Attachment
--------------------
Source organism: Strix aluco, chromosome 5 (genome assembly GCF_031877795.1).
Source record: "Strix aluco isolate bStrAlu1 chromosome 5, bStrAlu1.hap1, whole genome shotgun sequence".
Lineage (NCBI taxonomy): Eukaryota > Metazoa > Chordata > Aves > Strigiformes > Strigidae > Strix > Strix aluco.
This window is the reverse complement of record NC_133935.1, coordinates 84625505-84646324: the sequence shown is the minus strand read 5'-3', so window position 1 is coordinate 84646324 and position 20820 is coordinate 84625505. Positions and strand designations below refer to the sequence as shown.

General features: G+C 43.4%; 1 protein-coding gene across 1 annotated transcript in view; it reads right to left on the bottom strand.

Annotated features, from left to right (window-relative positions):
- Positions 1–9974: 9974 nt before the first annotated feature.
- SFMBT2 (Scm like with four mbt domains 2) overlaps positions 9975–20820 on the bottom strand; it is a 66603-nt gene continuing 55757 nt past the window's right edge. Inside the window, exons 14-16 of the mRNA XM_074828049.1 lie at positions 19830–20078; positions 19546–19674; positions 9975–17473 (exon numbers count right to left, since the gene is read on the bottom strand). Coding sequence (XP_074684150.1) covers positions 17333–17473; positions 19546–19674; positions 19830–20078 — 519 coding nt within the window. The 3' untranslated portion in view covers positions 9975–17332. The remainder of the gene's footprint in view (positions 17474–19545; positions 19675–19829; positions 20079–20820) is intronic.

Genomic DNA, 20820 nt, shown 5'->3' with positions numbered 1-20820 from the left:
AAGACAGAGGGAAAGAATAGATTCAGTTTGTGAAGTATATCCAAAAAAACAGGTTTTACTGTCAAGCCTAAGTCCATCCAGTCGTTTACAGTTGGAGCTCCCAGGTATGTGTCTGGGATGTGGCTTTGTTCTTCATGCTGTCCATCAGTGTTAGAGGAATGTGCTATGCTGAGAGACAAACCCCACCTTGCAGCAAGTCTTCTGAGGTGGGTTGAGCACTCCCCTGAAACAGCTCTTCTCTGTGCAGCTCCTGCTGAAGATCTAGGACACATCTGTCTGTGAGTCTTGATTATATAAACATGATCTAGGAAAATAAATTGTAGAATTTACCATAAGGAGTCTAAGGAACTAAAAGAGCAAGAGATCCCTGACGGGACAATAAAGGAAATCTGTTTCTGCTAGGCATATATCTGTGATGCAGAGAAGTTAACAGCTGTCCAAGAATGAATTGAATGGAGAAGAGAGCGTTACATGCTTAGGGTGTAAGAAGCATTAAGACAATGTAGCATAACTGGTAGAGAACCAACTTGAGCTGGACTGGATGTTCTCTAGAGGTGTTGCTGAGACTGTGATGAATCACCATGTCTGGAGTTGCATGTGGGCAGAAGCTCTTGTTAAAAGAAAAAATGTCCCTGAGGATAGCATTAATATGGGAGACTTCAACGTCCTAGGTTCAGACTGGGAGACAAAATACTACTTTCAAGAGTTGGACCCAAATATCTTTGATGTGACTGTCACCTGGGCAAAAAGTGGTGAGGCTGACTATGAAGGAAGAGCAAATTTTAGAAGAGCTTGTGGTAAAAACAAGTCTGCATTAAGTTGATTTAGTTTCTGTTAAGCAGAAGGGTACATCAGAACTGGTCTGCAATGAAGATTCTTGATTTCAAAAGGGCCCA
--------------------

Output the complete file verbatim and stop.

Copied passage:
Source organism: Strix aluco, chromosome 5 (genome assembly GCF_031877795.1).
Source record: "Strix aluco isolate bStrAlu1 chromosome 5, bStrAlu1.hap1, whole genome shotgun sequence".
Lineage (NCBI taxonomy): Eukaryota > Metazoa > Chordata > Aves > Strigiformes > Strigidae > Strix > Strix aluco.
This window is the reverse complement of record NC_133935.1, coordinates 84625505-84646324: the sequence shown is the minus strand read 5'-3', so window position 1 is coordinate 84646324 and position 20820 is coordinate 84625505. Positions and strand designations below refer to the sequence as shown.

General features: G+C 43.4%; 1 protein-coding gene across 1 annotated transcript in view; it reads right to left on the bottom strand.

Annotated features, from left to right (window-relative positions):
- Positions 1–9974: 9974 nt before the first annotated feature.
- SFMBT2 (Scm like with four mbt domains 2) overlaps positions 9975–20820 on the bottom strand; it is a 66603-nt gene continuing 55757 nt past the window's right edge. Inside the window, exons 14-16 of the mRNA XM_074828049.1 lie at positions 19830–20078; positions 19546–19674; positions 9975–17473 (exon numbers count right to left, since the gene is read on the bottom strand). Coding sequence (XP_074684150.1) covers positions 17333–17473; positions 19546–19674; positions 19830–20078 — 519 coding nt within the window. The 3' untranslated portion in view covers positions 9975–17332. The remainder of the gene's footprint in view (positions 17474–19545; positions 19675–19829; positions 20079–20820) is intronic.

Genomic DNA, 20820 nt, shown 5'->3' with positions numbered 1-20820 from the left:
AAGACAGAGGGAAAGAATAGATTCAGTTTGTGAAGTATATCCAAAAAAACAGGTTTTACTGTCAAGCCTAAGTCCATCCAGTCGTTTACAGTTGGAGCTCCCAGGTATGTGTCTGGGATGTGGCTTTGTTCTTCATGCTGTCCATCAGTGTTAGAGGAATGTGCTATGCTGAGAGACAAACCCCACCTTGCAGCAAGTCTTCTGAGGTGGGTTGAGCACTCCCCTGAAACAGCTCTTCTCTGTGCAGCTCCTGCTGAAGATCTAGGACACATCTGTCTGTGAGTCTTGATTATATAAACATGATCTAGGAAAATAAATTGTAGAATTTACCATAAGGAGTCTAAGGAACTAAAAGAGCAAGAGATCCCTGACGGGACAATAAAGGAAATCTGTTTCTGCTAGGCATATATCTGTGATGCAGAGAAGTTAACAGCTGTCCAAGAATGAATTGAATGGAGAAGAGAGCGTTACATGCTTAGGGTGTAAGAAGCATTAAGACAATGTAGCATAACTGGTAGAGAACCAACTTGAGCTGGACTGGATGTTCTCTAGAGGTGTTGCTGAGACTGTGATGAATCACCATGTCTGGAGTTGCATGTGGGCAGAAGCTCTTGTTAAAAGAAAAAATGTCCCTGAGGATAGCATTAATATGGGAGACTTCAACGTCCTAGGTTCAGACTGGGAGACAAAATACTACTTTCAAGAGTTGGACCCAAATATCTTTGATGTGACTGTCACCTGGGCAAAAAGTGGTGAGGCTGACTATGAAGGAAGAGCAAATTTTAGAAGAGCTTGTGGTAAAAACAAGTCTGCATTAAGTTGATTTAGTTTCTGTTAAGCAGAAGGGTACATCAGAACTGGTCTGCAATGAAGATTCTTGATTTCAAAAGGGCCCA